Cécile Roudeau is currently working on a book project titled Beyond Stateless Literature: Practices of Democratic Power in Nineteenth-Century US Letters. This book follows her essay, written in French, on the “Fictions of the Commons in Nineteenth-century US Literature,” which she will be handing over to her editor this fall.
Roudeau started her career as a specialist of New England regionalism and women’s writing. Her first book (Presses Universitaires Paris Sorbonne, 2012) revisits the notion of “place” in New England regionalist writing, and argues that “taking place” was as much a political and epistemic claim as a spatial experience. Her new project builds on a growing body of empirical and theoretical work on the state (in sociology, political science, and history) that reconsiders the articulation between democracy and the state away from the presumptive opposition between the two. Roudeau’s project builds on this revisionist trend and proposes that contra the interpretations of early to mid-nineteenth century American literature as a literature against the state, the state was not avoided at all by nineteenth-century writers and critics. Building on a pragmatic methodology, the book is not so much interested in the imaginary of statecraft as in forms of (literary) practice. Because it engages female writers alongside male canonical writers, it will extend the ongoing research on the democratic state into realms such as domesticity and gender politics.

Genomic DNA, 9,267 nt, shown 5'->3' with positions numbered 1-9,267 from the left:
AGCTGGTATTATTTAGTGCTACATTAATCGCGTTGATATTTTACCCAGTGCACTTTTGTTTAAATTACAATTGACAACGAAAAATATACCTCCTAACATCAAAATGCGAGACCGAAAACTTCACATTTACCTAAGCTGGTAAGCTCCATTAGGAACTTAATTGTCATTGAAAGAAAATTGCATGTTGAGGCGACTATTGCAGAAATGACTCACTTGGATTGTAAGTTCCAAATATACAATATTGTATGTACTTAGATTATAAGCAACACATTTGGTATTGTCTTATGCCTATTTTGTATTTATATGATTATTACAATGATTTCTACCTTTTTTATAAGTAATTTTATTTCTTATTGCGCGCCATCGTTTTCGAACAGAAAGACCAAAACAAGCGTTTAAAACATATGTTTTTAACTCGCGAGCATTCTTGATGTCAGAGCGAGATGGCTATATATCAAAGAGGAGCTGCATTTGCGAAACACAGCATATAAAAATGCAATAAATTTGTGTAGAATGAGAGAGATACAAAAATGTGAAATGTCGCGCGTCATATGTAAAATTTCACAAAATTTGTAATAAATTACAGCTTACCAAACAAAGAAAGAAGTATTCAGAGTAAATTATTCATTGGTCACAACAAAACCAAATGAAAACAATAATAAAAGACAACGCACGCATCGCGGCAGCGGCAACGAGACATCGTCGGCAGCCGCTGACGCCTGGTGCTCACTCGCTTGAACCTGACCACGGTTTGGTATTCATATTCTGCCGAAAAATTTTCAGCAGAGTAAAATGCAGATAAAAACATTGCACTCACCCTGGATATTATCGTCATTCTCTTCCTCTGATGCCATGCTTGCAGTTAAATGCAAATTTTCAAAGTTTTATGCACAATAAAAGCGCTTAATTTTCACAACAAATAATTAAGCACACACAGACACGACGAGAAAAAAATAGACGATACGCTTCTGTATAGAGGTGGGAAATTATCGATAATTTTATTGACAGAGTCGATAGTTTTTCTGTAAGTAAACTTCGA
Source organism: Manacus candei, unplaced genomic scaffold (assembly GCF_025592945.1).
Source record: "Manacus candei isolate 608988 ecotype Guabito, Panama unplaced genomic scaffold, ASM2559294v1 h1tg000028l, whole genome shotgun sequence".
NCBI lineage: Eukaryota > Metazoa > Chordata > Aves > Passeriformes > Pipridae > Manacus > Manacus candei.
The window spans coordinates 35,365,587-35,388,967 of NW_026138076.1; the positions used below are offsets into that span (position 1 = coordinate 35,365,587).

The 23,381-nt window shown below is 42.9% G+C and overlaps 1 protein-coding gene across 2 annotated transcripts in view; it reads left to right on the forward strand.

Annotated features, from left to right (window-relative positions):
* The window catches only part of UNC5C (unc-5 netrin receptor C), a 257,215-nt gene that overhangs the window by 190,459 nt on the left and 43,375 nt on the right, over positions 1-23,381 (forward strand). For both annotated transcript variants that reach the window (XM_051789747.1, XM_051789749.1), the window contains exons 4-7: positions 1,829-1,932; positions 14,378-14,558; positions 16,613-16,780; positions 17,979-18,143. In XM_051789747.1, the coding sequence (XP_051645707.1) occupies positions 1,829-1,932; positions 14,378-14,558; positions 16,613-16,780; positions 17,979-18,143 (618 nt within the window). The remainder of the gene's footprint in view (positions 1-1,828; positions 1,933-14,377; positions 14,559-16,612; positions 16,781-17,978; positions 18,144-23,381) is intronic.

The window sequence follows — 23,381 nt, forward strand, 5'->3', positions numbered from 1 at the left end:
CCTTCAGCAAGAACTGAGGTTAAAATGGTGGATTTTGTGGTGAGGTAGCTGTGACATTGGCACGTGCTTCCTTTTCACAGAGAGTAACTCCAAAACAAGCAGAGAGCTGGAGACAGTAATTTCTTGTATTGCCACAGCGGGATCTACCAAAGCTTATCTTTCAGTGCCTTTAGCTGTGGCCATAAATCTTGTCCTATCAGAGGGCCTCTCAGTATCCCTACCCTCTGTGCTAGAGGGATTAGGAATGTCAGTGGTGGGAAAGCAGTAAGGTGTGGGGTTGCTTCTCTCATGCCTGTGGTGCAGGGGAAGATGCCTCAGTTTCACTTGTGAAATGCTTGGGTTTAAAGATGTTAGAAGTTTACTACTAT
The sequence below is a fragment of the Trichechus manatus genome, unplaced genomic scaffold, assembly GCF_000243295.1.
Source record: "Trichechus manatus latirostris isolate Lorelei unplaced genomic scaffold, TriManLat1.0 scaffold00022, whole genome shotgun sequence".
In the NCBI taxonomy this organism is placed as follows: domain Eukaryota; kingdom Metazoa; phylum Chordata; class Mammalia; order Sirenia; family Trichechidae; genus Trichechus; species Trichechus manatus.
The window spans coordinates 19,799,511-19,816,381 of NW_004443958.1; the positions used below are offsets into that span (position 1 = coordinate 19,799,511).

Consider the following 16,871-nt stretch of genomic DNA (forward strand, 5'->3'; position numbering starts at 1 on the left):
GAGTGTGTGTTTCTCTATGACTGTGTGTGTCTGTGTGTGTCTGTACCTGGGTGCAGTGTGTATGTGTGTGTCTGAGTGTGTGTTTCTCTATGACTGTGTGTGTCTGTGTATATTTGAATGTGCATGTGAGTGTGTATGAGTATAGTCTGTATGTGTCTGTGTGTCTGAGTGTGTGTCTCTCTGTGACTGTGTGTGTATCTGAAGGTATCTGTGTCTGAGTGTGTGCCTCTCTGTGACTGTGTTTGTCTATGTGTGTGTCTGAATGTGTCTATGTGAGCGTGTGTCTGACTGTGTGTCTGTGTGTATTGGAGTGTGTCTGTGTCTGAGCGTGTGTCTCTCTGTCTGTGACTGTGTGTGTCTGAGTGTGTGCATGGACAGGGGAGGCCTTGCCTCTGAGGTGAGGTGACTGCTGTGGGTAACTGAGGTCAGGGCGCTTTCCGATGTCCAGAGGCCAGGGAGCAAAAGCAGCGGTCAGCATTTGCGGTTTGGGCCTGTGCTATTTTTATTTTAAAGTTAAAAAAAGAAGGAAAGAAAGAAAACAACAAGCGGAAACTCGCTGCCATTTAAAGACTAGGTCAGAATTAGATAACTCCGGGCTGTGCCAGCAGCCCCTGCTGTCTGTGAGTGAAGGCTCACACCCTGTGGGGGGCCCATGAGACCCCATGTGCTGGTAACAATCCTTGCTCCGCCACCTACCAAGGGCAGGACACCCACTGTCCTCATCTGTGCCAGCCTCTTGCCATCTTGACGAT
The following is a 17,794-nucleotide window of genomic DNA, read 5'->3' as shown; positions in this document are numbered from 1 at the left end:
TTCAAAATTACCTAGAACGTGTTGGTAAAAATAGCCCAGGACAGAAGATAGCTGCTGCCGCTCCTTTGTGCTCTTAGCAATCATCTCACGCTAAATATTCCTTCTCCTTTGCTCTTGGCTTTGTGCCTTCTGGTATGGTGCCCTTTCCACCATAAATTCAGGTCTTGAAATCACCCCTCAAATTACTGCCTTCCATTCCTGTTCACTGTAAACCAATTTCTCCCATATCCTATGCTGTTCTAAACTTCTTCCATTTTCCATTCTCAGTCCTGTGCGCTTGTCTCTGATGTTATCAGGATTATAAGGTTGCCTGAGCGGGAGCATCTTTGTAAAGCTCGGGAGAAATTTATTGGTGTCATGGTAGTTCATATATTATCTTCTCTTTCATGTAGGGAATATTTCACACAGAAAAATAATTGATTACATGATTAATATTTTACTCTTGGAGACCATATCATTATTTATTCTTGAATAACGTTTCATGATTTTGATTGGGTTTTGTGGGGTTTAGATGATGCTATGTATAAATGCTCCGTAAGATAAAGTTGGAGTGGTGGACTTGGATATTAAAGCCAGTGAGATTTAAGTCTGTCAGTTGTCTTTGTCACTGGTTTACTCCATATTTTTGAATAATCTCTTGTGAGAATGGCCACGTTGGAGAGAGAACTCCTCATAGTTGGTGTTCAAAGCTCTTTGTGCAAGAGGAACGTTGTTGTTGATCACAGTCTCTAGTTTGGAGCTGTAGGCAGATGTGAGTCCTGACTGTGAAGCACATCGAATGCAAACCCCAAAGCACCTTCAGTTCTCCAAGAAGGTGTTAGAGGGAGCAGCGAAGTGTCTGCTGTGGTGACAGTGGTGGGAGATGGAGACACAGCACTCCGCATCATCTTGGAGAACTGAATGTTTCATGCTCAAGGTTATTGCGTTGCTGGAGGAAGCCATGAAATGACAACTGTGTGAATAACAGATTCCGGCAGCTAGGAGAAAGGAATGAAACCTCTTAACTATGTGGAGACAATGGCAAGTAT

Roudeau is a former student of the Lycée Louis le Grand, the École normale supérieure rue d’Ulm, and received her PhD from the Université de Paris-Sorbonne. She previously spent a fellowship year and Clare College, Cambridge and Princeton University. She is currently professor of American literature at Université Paris Diderot, France.